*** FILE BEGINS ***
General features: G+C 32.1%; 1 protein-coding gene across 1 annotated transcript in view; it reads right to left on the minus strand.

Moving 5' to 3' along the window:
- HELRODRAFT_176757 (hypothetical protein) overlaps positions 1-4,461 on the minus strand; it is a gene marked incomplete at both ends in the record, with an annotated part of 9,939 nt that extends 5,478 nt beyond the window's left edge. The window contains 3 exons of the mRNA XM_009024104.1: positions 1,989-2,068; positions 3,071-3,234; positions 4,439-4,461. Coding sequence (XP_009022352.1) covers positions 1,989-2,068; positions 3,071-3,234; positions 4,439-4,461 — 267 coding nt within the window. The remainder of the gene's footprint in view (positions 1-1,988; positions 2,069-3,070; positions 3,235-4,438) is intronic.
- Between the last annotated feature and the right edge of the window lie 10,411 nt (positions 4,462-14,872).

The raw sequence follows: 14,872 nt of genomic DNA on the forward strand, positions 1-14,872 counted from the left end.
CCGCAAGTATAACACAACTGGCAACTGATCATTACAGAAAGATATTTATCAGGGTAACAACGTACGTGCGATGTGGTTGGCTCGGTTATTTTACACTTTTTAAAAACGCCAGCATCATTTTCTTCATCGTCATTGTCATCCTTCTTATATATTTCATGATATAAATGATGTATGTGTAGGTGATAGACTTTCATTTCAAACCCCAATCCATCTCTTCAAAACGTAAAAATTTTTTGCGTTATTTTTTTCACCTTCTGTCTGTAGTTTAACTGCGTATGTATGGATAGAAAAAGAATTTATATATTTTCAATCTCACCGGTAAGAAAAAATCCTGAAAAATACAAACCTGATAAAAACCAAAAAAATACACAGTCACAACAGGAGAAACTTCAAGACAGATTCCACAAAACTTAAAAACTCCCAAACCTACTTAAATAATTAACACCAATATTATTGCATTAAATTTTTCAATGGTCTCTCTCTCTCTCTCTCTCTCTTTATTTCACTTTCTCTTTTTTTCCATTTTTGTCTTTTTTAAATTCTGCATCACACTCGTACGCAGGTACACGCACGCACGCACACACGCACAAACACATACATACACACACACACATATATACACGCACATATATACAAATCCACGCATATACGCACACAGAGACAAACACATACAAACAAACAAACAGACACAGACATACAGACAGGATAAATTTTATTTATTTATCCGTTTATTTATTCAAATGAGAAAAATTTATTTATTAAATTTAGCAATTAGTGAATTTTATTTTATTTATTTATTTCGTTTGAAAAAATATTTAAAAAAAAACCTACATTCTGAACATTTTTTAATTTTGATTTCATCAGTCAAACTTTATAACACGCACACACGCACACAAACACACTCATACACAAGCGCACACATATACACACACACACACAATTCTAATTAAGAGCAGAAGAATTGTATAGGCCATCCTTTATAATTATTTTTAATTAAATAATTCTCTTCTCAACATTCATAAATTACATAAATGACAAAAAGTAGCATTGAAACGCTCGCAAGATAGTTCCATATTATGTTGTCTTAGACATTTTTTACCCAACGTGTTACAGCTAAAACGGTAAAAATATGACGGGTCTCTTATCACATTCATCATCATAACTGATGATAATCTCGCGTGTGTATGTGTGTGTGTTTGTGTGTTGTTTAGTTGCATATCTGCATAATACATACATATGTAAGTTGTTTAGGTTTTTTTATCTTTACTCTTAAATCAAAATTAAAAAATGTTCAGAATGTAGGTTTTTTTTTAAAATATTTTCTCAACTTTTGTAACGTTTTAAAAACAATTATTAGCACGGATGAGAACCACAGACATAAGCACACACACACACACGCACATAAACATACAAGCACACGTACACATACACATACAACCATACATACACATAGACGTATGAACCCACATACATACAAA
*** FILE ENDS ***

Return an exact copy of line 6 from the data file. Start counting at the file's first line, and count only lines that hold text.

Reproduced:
CCGCAAGTATAACACAACTGGCAACTGATCATTACAGAAAGATATTTATCAGGGTAACAACGTACGTGCGATGTGGTTGGCTCGGTTATTTTACACTTTTTAAAAACGCCAGCATCATTTTCTTCATCGTCATTGTCATCCTTCTTATATATTTCATGATATAAATGATGTATGTGTAGGTGATAGACTTTCATTTCAAACCCCAATCCATCTCTTCAAAACGTAAAAATTTTTTGCGTTATTTTTTTCACCTTCTGTCTGTAGTTTAACTGCGTATGTATGGATAGAAAAAGAATTTATATATTTTCAATCTCACCGGTAAGAAAAAATCCTGAAAAATACAAACCTGATAAAAACCAAAAAAATACACAGTCACAACAGGAGAAACTTCAAGACAGATTCCACAAAACTTAAAAACTCCCAAACCTACTTAAATAATTAACACCAATATTATTGCATTAAATTTTTCAATGGTCTCTCTCTCTCTCTCTCTCTCTTTATTTCACTTTCTCTTTTTTTCCATTTTTGTCTTTTTTAAATTCTGCATCACACTCGTACGCAGGTACACGCACGCACGCACACACGCACAAACACATACATACACACACACACATATATACACGCACATATATACAAATCCACGCATATACGCACACAGAGACAAACACATACAAACAAACAAACAGACACAGACATACAGACAGGATAAATTTTATTTATTTATCCGTTTATTTATTCAAATGAGAAAAATTTATTTATTAAATTTAGCAATTAGTGAATTTTATTTTATTTATTTATTTCGTTTGAAAAAATATTTAAAAAAAAACCTACATTCTGAACATTTTTTAATTTTGATTTCATCAGTCAAACTTTATAACACGCACACACGCACACAAACACACTCATACACAAGCGCACACATATACACACACACACACAATTCTAATTAAGAGCAGAAGAATTGTATAGGCCATCCTTTATAATTATTTTTAATTAAATAATTCTCTTCTCAACATTCATAAATTACATAAATGACAAAAAGTAGCATTGAAACGCTCGCAAGATAGTTCCATATTATGTTGTCTTAGACATTTTTTACCCAACGTGTTACAGCTAAAACGGTAAAAATATGACGGGTCTCTTATCACATTCATCATCATAACTGATGATAATCTCGCGTGTGTATGTGTGTGTGTTTGTGTGTTGTTTAGTTGCATATCTGCATAATACATACATATGTAAGTTGTTTAGGTTTTTTTATCTTTACTCTTAAATCAAAATTAAAAAATGTTCAGAATGTAGGTTTTTTTTTAAAATATTTTCTCAACTTTTGTAACGTTTTAAAAACAATTATTAGCACGGATGAGAACCACAGACATAAGCACACACACACACACGCACATAAACATACAAGCACACGTACACATACACATACAACCATACATACACATAGACGTATGAACCCACATACATACAAA